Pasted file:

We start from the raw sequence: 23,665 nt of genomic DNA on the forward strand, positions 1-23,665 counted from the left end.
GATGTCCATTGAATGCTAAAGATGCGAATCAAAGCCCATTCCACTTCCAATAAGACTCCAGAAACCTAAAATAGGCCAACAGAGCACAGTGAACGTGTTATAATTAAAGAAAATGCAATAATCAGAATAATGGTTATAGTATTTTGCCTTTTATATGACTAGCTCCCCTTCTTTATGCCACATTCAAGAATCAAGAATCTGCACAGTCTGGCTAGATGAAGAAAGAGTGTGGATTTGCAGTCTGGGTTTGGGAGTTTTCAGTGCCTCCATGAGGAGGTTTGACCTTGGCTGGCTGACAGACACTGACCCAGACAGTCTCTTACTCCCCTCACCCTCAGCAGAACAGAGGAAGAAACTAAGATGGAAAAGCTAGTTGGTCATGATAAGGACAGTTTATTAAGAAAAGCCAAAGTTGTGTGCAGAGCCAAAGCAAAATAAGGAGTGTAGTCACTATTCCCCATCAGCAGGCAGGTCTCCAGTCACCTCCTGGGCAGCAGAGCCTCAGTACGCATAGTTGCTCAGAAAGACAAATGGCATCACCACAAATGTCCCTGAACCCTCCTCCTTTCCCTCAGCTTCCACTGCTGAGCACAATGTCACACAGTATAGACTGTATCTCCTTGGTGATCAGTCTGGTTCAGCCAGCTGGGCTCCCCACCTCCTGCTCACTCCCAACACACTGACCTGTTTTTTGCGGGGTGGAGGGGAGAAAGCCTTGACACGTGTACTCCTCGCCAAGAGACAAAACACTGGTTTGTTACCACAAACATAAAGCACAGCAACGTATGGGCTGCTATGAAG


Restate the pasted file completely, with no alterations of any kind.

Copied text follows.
We start from the raw sequence: 23,665 nt of genomic DNA on the forward strand, positions 1-23,665 counted from the left end.
GATGTCCATTGAATGCTAAAGATGCGAATCAAAGCCCATTCCACTTCCAATAAGACTCCAGAAACCTAAAATAGGCCAACAGAGCACAGTGAACGTGTTATAATTAAAGAAAATGCAATAATCAGAATAATGGTTATAGTATTTTGCCTTTTATATGACTAGCTCCCCTTCTTTATGCCACATTCAAGAATCAAGAATCTGCACAGTCTGGCTAGATGAAGAAAGAGTGTGGATTTGCAGTCTGGGTTTGGGAGTTTTCAGTGCCTCCATGAGGAGGTTTGACCTTGGCTGGCTGACAGACACTGACCCAGACAGTCTCTTACTCCCCTCACCCTCAGCAGAACAGAGGAAGAAACTAAGATGGAAAAGCTAGTTGGTCATGATAAGGACAGTTTATTAAGAAAAGCCAAAGTTGTGTGCAGAGCCAAAGCAAAATAAGGAGTGTAGTCACTATTCCCCATCAGCAGGCAGGTCTCCAGTCACCTCCTGGGCAGCAGAGCCTCAGTACGCATAGTTGCTCAGAAAGACAAATGGCATCACCACAAATGTCCCTGAACCCTCCTCCTTTCCCTCAGCTTCCACTGCTGAGCACAATGTCACACAGTATAGACTGTATCTCCTTGGTGATCAGTCTGGTTCAGCCAGCTGGGCTCCCCACCTCCTGCTCACTCCCAACACACTGACCTGTTTTTTGCGGGGTGGAGGGGAGAAAGCCTTGACACGTGTACTCCTCGCCAAGAGACAAAACACTGGTTTGTTACCACAAACATAAAGCACAGCAACGTATGGGCTGCTATGAAG